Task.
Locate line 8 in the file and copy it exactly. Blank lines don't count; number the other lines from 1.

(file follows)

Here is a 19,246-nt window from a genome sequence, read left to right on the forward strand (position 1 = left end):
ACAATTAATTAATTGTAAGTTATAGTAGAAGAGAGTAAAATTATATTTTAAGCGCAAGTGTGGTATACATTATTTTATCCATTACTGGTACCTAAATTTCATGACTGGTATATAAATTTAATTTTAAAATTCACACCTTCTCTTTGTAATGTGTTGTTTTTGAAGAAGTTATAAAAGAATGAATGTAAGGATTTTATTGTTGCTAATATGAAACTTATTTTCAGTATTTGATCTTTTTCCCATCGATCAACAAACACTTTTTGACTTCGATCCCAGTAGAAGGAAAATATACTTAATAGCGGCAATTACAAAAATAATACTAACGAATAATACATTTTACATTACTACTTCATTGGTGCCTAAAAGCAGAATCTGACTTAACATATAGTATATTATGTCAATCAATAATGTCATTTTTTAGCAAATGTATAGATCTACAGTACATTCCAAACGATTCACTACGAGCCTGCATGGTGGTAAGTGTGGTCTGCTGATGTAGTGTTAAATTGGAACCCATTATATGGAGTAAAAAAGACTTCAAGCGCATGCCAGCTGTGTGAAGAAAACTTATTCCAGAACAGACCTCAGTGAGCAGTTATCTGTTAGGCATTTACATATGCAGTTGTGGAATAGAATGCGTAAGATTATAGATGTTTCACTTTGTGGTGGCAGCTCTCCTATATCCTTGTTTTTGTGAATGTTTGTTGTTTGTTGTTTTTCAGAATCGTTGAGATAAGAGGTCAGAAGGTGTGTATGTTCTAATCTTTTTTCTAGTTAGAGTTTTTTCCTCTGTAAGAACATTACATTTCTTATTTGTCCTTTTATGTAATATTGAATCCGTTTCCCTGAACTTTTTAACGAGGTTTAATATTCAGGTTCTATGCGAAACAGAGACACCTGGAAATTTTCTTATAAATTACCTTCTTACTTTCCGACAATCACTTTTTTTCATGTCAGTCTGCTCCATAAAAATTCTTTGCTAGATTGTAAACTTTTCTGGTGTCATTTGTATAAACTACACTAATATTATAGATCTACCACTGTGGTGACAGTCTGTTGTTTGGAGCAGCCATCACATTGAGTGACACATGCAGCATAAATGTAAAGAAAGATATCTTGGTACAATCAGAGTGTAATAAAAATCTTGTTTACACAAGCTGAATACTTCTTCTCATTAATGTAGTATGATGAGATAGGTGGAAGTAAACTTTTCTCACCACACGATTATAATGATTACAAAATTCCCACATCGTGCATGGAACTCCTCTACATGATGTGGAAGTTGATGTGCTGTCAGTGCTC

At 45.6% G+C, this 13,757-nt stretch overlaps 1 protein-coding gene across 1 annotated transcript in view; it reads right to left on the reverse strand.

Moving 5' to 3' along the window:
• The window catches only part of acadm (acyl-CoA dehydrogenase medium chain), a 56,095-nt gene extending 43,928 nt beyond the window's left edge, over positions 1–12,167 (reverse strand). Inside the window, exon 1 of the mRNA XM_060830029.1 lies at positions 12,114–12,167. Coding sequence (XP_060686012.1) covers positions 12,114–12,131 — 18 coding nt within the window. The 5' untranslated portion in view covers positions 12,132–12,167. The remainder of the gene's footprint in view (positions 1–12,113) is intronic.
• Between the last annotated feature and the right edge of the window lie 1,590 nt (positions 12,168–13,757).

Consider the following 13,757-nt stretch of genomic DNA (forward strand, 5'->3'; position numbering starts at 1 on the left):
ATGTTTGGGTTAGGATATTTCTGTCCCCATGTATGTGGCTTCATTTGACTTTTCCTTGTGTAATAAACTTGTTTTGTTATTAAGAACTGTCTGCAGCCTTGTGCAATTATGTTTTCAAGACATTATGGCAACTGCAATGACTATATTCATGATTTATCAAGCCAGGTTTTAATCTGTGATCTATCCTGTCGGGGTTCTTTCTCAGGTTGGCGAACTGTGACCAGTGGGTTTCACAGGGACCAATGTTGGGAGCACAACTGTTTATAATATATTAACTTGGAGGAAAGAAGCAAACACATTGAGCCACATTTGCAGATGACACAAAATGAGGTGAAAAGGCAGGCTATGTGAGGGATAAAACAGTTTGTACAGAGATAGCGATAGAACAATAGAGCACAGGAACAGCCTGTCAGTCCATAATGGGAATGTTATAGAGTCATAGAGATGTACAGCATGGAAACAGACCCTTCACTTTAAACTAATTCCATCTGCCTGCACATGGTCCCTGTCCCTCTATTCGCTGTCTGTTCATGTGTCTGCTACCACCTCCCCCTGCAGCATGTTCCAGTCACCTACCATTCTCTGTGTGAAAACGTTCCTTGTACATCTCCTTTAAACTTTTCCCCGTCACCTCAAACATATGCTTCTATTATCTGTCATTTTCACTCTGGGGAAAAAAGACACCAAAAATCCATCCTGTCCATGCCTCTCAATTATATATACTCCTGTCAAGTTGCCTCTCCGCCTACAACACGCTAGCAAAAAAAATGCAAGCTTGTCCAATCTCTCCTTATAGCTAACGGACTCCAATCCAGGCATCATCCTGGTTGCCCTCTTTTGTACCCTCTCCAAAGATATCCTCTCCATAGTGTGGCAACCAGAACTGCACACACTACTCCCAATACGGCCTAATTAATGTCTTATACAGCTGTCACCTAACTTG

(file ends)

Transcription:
ATGTTTGGGTTAGGATATTTCTGTCCCCATGTATGTGGCTTCATTTGACTTTTCCTTGTGTAATAAACTTGTTTTGTTATTAAGAACTGTCTGCAGCCTTGTGCAATTATGTTTTCAAGACATTATGGCAACTGCAATGACTATATTCATGATTTATCAAGCCAGGTTTTAATCTGTGATCTATCCTGTCGGGGTTCTTTCTCAGGTTGGCGAACTGTGACCAGTGGGTTTCACAGGGACCAATGTTGGGAGCACAACTGTTTATAATATATTAACTTGGAGGAAAGAAGCAAACACATTGAGCCACATTTGCAGATGACACAAAATGAGGTGAAAAGGCAGGCTATGTGAGGGATAAAACAGTTTGTACAGAGATAGCGATAGAACAATAGAGCACAGGAACAGCCTGTCAGTCCATAATGGGAATGTTATAGAGTCATAGAGATGTACAGCATGGAAACAGACCCTTCACTTTAAACTAATTCCATCTGCCTGCACATGGTCCCTGTCCCTCTATTCGCTGTCTGTTCATGTGTCTGCTACCACCTCCCCCTGCAGCATGTTCCAGTCACCTACCATTCTCTGTGTGAAAACGTTCCTTGTACATCTCCTTTAAACTTTTCCCCGTCACCTCAAACATATGCTTCTATTATCTGTCATTTTCACTCTGGGGAAAAAAGACACCAAAAATCCATCCTGTCCATGCCTCTCAATTATATATACTCCTGTCAAGTTGCCTCTCCGCCTACAACACGCTAGCAAAAAAAATGCAAGCTTGTCCAATCTCTCCTTATAGCTAACGGACTCCAATCCAGGCATCATCCTGGTTGCCCTCTTTTGTACCCTCTCCAAAGATATCCTCTCCATAGTGTGGCAACCAGAACTGCACACACTACTCCCAATACGGCCTAATTAATGTCTTATACAGCTGTCACCTAACTTG